NEW BRUNSWICK—In an effort to build the groundwork for future research on health promotion among individuals with colorectal and other cancers, a team of investigators at The Cancer Institute of New Jersey (CINJ) has launched a new study examining patterns in physical activity and eating habits of colorectal cancer patients who have recently finished treatment. CINJ is a Center of Excellence of UMDNJ-Robert Wood Johnson Medical School.
Not counting skin cancer, colorectal cancer is the third most common cancer in both men and women, according to the American Cancer Society. The death rate from colorectal cancer has been on the decline for the past 15 years, which means more patients are surviving their disease. But are they surviving it in a way that enhances quality of life and minimizes the risk of cancer recurrence? That is one of the questions researchers at CINJ hope to answer in an effort to promote positive health behavior changes in this population.
Elliot J. Coups, PhD, behavioral scientist at CINJ and an associate professor of medicine at UMDNJ-Robert Wood Johnson Medical School, is the lead investigator of the study. Previous research by Dr. Coups shows that 80 percent of colorectal cancer survivors do not take part in regular physical activity, while 57 percent do not meet recommendations for consuming enough fruits and vegetables in their diet. Because physical inactivity and poor diet may be risk factors for colorectal cancer recurrence, Coups notes further exploration in this area is needed.
“We hope to have a better understanding of the degree to which patients modify their physical activity and dietary behaviors as a result of their diagnosis, treatment and potential emotional reactions to their illness,” said Coups. “The data collected from this study will help us determine what interventions may be successful in helping patients in this population make healthy behavior changes. It could also serve as an intervention template for other cancers.”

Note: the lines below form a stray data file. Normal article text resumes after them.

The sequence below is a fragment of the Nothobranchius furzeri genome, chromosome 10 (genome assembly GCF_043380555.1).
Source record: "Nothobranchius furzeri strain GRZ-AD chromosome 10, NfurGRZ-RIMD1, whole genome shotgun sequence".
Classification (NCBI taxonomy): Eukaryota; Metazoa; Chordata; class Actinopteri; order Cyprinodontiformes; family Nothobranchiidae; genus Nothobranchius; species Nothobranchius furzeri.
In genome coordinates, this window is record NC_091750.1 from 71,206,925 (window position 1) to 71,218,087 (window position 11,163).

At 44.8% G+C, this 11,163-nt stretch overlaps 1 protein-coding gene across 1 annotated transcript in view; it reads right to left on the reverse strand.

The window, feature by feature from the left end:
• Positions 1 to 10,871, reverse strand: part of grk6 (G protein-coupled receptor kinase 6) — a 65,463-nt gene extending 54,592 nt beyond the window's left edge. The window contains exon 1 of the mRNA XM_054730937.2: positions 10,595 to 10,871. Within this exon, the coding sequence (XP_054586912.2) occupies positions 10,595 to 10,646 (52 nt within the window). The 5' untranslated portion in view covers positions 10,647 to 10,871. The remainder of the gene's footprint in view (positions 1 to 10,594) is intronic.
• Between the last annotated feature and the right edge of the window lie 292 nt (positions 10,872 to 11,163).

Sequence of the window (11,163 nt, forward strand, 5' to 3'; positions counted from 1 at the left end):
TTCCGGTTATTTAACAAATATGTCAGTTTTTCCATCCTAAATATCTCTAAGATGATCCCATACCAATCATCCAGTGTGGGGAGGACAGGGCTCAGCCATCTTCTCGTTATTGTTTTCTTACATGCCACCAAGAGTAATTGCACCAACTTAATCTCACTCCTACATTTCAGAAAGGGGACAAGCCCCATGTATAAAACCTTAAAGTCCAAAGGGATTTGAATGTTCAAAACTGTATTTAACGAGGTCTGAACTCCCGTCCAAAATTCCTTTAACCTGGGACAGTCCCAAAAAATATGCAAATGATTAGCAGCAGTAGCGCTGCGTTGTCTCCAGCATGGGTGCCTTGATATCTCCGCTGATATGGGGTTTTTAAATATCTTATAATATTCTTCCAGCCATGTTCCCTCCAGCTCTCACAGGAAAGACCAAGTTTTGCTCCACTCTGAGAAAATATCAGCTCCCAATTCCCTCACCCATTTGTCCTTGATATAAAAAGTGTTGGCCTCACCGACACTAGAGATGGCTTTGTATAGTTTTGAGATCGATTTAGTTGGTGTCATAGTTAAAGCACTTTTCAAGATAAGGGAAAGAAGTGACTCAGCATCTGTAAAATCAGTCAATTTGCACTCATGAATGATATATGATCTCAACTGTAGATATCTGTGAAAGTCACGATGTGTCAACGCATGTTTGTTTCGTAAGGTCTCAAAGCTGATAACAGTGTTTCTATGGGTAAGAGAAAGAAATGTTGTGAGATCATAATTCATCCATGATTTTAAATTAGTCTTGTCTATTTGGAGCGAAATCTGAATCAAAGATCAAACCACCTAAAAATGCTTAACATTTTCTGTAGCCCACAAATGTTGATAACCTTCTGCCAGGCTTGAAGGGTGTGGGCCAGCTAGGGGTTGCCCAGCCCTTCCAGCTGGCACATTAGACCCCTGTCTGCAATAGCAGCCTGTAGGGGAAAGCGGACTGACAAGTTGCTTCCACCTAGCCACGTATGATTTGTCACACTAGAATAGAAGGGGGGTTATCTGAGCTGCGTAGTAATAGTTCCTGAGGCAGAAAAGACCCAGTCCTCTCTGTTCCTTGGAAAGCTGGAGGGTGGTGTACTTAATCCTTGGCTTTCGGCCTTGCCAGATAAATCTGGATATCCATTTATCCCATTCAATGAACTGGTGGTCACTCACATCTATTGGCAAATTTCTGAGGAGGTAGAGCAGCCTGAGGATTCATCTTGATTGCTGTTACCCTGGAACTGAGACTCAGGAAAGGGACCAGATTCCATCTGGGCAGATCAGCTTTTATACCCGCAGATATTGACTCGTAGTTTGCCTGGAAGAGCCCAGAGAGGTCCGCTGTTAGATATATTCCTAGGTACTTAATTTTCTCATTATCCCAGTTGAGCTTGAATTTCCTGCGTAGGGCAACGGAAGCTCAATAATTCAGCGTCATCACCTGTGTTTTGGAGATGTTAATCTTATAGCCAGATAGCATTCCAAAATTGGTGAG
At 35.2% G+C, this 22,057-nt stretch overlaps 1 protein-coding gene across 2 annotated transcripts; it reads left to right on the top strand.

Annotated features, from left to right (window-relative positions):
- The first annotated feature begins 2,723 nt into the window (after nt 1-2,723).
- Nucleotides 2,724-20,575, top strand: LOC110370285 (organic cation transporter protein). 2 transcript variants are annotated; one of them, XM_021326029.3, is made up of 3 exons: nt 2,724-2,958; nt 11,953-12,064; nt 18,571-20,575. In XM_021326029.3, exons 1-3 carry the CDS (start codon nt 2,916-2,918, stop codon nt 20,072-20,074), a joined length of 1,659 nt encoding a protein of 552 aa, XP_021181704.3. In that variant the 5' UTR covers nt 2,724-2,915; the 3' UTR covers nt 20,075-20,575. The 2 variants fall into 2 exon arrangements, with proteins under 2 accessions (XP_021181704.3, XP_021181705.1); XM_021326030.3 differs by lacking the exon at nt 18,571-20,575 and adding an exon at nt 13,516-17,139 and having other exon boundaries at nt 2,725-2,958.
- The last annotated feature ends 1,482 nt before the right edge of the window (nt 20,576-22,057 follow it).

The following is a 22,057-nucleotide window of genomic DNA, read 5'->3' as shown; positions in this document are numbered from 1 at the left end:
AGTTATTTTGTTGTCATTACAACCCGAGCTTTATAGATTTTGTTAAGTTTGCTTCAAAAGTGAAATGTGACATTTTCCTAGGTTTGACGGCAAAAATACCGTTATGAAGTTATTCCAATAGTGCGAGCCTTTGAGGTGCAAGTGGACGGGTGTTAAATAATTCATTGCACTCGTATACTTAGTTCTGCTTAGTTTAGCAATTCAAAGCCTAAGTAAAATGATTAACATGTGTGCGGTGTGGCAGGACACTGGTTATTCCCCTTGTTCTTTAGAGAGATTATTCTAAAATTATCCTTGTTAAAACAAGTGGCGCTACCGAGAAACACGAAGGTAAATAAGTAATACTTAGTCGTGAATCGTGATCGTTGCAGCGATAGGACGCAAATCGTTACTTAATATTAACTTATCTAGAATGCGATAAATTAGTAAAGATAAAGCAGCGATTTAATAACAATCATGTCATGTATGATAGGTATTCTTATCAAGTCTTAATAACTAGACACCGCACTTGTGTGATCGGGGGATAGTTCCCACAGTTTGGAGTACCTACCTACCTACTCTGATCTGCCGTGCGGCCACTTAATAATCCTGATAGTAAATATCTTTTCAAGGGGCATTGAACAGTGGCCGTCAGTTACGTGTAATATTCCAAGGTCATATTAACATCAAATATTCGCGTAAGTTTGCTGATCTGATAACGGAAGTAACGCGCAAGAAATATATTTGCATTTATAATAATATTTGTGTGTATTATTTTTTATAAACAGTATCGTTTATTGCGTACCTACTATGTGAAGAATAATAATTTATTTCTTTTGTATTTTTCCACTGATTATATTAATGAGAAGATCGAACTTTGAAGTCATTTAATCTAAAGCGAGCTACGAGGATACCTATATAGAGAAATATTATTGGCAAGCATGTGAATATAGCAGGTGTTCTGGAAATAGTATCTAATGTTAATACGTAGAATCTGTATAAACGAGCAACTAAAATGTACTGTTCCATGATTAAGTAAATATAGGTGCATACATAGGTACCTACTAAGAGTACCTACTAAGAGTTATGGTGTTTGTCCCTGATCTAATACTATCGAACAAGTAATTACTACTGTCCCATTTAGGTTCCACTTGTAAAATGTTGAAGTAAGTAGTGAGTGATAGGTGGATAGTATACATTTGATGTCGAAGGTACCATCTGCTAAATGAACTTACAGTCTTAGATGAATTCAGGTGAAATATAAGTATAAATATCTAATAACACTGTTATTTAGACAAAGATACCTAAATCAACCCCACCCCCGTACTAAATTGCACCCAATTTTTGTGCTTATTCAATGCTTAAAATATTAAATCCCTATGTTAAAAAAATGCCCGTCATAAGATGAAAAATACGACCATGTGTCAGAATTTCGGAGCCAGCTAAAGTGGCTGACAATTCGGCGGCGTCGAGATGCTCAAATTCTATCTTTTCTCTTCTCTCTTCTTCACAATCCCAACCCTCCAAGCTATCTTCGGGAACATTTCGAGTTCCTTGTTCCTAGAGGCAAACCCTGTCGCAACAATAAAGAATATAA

Study participants will fill out three surveys over a six-month period to document information such as beliefs about disease recurrence, current physical activity, and dietary intake. The influence of friends and family on the participant’s physical activity and eating habits also will be measured.
Men or women over age 21 who were diagnosed with stage I, II or III colorectal cancer and are within six weeks of having completed their cancer treatment are eligible to participate, though other criteria also must be met.
The study is offered through the CINJ Oncology Group (CINJOG), which is comprised of physicians throughout New Jersey from the CINJ Network of hospitals. For additional information on how to participate, individuals should call 877-512-8928.
The study is a collaboration among CINJ, CINJOG, and Fox Chase Cancer Center. It is sponsored by the National Institutes of Health.
As New Jersey’s only National Cancer Institute-designated Comprehensive Cancer Center, CINJ offers patients access to treatment options not available at other institutions within the state.
CINJ currently enrolls more than 1,000 patients on clinical trials, including approximately 15 percent of all new adult cancer patients and approximately 70 percent of all pediatric cancer patients. Enrollment in these studies nationwide is fewer than five percent of all adult cancer patients.
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